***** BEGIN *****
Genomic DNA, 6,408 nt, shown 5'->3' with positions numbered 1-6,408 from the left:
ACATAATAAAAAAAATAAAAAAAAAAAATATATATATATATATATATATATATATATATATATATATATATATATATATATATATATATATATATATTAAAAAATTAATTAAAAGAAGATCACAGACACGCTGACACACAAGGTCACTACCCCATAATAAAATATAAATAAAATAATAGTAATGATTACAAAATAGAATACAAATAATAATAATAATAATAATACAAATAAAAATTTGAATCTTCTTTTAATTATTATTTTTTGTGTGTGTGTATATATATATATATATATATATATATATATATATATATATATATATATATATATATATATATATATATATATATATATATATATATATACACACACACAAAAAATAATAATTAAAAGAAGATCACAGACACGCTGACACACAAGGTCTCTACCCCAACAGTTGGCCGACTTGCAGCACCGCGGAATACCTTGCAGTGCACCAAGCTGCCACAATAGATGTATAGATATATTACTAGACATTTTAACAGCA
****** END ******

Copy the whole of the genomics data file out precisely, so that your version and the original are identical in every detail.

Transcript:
Genomic DNA, 6,408 nt, shown 5'->3' with positions numbered 1-6,408 from the left:
ACATAATAAAAAAAATAAAAAAAAAAAATATATATATATATATATATATATATATATATATATATATATATATATATATATATATATATATATATATTAAAAAATTAATTAAAAGAAGATCACAGACACGCTGACACACAAGGTCACTACCCCATAATAAAATATAAATAAAATAATAGTAATGATTACAAAATAGAATACAAATAATAATAATAATAATAATACAAATAAAAATTTGAATCTTCTTTTAATTATTATTTTTTGTGTGTGTGTATATATATATATATATATATATATATATATATATATATATATATATATATATATATATATATATATATATATATATATATATATATATACACACACACAAAAAATAATAATTAAAAGAAGATCACAGACACGCTGACACACAAGGTCTCTACCCCAACAGTTGGCCGACTTGCAGCACCGCGGAATACCTTGCAGTGCACCAAGCTGCCACAATAGATGTATAGATATATTACTAGACATTTTAACAGCA